Tuesday, August 19, 2008

Former Prison Guards Sentenced for Smuggling Drugs

I posted about this a couple months back.

Daily Home

By David Atchison

ASHVILLE — Two former state correctional officers were sentenced to 5-year split sentences Monday for smuggling drugs into a prison.
St. Clair County Circuit Court Judge Charles Robinson sentenced Tommie Borden, 34, of Gadsden and Mark Clark, 27, of Anniston to each serve two years in prison, followed by three years of probation.

In June, a St. Clair County jury found both former correctional officers guilty of second-degree promoting prison contraband. The correctional officers smuggled a small amount of marijuana into the St. Clair Correctional Facility in Springville.

Before the sentencing, Assistant District Attorney Joey Stevens told Robinson this case wasn’t about the small amount of marijuana, but about the betrayal of the public’s trust by officers who were sworn to uphold the laws of the state.

“They earned a prison sentence,” Stevens said.

“They say there’s more dope in prison than there are out on the streets,” Judge Robinson said.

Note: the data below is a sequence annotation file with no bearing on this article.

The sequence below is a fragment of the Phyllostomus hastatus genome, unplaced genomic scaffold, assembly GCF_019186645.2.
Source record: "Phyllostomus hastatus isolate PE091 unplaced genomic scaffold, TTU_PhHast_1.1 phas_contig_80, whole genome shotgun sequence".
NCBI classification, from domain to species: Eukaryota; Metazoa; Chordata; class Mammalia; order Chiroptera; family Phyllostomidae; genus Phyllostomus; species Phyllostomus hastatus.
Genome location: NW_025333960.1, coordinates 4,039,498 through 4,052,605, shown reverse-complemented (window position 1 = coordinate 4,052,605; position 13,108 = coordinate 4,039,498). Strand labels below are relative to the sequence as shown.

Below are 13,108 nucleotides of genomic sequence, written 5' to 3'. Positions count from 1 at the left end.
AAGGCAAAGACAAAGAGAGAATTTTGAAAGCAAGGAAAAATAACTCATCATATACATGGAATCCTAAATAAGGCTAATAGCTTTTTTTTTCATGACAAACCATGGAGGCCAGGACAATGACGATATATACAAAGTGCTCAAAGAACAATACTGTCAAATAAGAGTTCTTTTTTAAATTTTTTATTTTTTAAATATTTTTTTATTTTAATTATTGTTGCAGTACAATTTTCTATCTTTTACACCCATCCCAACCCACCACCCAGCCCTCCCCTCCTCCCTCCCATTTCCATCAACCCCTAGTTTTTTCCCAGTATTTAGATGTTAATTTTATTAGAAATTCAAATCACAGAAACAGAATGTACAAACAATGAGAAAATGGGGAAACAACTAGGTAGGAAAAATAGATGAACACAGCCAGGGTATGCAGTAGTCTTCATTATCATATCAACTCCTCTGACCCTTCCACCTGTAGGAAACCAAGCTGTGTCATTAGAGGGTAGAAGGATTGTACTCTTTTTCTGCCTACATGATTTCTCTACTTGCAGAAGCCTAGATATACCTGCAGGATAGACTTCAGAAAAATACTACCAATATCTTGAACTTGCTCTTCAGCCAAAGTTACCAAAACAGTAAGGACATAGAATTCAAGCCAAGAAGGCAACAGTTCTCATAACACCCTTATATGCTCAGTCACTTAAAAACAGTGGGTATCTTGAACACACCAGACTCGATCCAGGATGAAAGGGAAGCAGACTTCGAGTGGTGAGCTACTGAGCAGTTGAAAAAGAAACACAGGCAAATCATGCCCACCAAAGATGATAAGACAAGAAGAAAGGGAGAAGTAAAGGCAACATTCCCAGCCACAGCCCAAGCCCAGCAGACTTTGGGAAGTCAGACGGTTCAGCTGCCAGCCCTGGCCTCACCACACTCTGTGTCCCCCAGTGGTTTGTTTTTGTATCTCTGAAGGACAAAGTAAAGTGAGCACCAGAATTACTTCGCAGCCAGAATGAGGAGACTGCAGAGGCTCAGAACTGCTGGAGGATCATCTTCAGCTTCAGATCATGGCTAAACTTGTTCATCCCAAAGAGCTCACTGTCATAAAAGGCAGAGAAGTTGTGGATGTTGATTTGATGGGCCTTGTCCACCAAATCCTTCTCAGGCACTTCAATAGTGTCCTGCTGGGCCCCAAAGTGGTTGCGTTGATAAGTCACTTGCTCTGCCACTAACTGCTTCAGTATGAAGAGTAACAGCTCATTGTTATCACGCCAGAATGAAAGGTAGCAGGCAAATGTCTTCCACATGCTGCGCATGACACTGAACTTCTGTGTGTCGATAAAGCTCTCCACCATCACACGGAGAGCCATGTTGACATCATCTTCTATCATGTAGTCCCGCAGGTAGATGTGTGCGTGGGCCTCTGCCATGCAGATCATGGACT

And therein lies the rub. What is the point of sending someone to prison over drugs? To keep them from getting more drugs? That obviously doesn't work. To prevent others from doing drugs? Well, that hasn't worked either. To hope that one day the government will lock up every 'drug user' 'drug dealer' in the U.S.? Laughable. Nearly every citizen in the US would then occupy a prison cell.....if enough cells could be built and tax dollars collected to house them.

The drug war is an abject failure. Let's scrap it and move on.


Schnitzel_Republic said...

In this case, I'd suggest that the prison has almost no random drug-testing program, and not a single guard ever gets tested. Ask these two characters involved and I'll neither have been tested since the day they got hired. The old-timers and the union guys will say its never necessary....but in an environment like this...it is.

Loretta Nall said...

I don't know that drug testing would have any impact on prison guards smuggling drugs into prisons. Nothing in the story indicates that they use drugs and if they aren't users then a drug test wouldn't have prevented this.

Smuggling drugs to inmates is a lucritive business and as long as there is money to be made there will be humans who will succumb to the temtpation.

We should legalize all drugs, release all prisoners there for drugs and address that issue from a health and social standpoint. Addressing it from a criminal justice standpoint certainly hasn't proved fruitful